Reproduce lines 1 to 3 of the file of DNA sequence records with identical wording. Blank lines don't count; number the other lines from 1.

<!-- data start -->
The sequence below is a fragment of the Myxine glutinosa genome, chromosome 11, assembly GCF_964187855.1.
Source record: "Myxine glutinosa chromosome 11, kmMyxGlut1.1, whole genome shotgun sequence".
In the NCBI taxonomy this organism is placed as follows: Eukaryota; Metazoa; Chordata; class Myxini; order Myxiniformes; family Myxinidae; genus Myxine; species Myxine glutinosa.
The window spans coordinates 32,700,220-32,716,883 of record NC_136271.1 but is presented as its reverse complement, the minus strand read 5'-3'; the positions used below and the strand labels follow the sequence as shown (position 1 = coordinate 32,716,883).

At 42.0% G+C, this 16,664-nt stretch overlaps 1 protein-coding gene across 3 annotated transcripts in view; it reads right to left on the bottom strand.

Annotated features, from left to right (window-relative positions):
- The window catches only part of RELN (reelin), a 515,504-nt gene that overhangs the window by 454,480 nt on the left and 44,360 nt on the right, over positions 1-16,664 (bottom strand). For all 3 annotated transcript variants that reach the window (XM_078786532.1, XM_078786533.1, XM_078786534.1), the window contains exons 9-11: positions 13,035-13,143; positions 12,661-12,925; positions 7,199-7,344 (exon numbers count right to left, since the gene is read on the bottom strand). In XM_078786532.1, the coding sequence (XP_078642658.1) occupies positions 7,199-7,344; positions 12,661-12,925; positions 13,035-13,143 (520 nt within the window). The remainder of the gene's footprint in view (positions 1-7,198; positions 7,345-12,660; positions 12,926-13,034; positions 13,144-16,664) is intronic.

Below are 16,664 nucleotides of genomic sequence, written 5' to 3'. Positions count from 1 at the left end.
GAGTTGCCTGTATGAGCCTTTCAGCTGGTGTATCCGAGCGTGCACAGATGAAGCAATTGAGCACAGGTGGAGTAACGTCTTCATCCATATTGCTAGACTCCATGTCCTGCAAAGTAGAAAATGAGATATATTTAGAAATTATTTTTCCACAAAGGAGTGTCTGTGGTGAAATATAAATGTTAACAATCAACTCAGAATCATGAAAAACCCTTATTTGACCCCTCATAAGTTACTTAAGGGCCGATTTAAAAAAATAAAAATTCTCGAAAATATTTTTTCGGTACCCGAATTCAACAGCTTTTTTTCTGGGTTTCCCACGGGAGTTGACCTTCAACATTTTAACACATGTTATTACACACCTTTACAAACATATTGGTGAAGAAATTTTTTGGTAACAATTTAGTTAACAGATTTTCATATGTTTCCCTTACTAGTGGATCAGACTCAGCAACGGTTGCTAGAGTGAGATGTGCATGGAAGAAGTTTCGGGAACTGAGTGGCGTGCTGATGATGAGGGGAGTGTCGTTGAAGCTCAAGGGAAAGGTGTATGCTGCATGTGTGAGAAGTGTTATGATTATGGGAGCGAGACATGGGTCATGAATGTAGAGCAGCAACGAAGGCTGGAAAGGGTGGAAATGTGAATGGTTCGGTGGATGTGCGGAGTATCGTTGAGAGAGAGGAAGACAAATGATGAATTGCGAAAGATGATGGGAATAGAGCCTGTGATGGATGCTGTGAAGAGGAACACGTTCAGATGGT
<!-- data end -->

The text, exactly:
The sequence below is a fragment of the Myxine glutinosa genome, chromosome 11, assembly GCF_964187855.1.
Source record: "Myxine glutinosa chromosome 11, kmMyxGlut1.1, whole genome shotgun sequence".
In the NCBI taxonomy this organism is placed as follows: Eukaryota; Metazoa; Chordata; class Myxini; order Myxiniformes; family Myxinidae; genus Myxine; species Myxine glutinosa.